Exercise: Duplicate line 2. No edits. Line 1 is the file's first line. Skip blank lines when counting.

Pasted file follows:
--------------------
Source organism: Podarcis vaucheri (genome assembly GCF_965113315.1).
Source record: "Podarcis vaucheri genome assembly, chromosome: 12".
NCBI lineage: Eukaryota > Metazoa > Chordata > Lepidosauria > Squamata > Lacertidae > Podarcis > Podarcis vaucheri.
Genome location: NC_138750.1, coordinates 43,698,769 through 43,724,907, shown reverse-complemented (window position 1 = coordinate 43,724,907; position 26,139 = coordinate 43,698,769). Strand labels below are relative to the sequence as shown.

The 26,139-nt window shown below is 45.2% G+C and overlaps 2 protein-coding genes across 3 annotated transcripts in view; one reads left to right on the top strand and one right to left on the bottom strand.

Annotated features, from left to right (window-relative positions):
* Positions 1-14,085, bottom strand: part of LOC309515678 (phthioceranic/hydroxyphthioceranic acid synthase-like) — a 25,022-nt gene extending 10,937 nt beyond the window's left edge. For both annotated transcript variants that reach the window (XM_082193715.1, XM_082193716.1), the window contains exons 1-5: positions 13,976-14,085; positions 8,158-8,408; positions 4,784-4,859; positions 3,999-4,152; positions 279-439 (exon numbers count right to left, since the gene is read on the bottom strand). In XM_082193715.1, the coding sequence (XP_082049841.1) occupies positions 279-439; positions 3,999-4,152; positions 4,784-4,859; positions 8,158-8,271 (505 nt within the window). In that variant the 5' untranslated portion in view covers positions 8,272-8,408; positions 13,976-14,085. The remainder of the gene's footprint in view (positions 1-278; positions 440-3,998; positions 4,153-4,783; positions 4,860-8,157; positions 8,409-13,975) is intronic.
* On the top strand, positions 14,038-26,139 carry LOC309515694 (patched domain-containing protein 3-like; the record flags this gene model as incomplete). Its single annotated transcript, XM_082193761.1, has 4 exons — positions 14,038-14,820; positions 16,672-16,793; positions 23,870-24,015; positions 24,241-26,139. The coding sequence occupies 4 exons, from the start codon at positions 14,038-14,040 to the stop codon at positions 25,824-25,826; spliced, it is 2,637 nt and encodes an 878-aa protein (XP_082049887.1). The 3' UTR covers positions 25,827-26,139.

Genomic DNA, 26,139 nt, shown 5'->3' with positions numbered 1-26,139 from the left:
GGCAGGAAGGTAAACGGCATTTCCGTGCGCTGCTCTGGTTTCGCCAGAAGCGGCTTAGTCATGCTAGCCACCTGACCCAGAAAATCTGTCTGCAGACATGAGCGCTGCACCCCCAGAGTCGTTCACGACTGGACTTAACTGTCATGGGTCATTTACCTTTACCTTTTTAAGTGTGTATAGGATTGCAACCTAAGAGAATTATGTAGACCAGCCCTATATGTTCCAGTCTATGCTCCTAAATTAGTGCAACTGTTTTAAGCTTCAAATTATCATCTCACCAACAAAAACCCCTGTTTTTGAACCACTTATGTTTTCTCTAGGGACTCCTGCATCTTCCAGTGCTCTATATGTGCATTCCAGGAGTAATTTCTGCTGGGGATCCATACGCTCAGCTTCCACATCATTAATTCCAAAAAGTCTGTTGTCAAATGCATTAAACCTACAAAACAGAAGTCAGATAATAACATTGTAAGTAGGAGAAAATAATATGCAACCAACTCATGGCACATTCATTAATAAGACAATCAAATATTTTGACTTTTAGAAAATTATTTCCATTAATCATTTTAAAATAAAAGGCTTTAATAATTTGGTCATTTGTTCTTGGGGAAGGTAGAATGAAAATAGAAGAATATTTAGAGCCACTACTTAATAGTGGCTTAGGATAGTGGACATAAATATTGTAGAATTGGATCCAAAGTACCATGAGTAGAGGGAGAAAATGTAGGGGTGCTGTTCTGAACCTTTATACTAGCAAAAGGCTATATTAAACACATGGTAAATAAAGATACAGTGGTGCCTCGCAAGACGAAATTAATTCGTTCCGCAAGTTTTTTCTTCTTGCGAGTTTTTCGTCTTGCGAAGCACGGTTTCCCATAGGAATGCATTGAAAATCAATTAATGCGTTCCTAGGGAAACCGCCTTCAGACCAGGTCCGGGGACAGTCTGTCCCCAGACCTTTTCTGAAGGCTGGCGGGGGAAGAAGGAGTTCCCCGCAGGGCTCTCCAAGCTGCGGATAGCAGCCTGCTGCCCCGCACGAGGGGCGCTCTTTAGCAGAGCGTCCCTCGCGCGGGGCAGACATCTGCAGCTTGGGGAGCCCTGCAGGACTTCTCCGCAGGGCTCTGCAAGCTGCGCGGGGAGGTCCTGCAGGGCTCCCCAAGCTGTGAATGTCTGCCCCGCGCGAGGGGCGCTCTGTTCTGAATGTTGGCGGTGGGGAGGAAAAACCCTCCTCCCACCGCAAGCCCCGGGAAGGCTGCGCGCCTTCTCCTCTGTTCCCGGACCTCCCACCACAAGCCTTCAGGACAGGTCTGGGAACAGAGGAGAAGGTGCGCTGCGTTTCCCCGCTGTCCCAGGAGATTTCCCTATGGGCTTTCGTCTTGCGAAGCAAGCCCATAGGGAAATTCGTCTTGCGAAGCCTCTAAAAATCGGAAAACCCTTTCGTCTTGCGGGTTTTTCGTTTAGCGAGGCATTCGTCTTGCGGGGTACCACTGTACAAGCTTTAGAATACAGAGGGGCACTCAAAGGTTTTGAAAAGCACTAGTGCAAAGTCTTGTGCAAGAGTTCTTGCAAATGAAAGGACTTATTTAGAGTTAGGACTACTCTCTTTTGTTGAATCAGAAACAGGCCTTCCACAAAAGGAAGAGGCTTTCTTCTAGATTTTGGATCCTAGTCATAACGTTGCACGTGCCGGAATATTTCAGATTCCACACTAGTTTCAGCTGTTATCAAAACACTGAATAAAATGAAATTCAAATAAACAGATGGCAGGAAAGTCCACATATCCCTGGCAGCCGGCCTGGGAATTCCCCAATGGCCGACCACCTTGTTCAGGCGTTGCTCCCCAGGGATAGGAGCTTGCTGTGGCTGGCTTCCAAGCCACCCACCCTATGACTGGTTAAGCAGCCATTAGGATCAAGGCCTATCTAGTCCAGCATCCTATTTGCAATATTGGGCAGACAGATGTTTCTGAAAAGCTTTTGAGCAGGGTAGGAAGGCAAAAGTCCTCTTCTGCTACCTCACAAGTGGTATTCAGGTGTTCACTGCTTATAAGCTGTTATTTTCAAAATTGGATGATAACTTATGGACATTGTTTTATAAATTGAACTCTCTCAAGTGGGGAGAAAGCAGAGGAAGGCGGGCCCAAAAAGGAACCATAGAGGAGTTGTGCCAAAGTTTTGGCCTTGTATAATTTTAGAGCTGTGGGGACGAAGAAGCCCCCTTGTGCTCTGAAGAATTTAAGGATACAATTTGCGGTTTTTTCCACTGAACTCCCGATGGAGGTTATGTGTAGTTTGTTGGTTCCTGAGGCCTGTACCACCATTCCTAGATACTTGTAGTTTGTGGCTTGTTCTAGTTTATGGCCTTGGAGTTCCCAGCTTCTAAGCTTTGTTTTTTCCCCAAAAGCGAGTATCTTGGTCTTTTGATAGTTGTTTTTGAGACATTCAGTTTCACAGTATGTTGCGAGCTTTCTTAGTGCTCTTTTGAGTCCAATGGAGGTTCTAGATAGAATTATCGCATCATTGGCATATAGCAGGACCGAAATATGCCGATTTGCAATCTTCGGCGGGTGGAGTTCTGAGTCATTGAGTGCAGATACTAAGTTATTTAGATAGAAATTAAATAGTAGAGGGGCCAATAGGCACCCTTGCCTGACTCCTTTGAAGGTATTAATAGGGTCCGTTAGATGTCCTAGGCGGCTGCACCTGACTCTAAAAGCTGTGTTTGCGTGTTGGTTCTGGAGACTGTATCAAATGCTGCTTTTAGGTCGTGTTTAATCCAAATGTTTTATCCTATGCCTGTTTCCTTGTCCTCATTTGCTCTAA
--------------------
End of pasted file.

Source record: "Podarcis vaucheri genome assembly, chromosome: 12".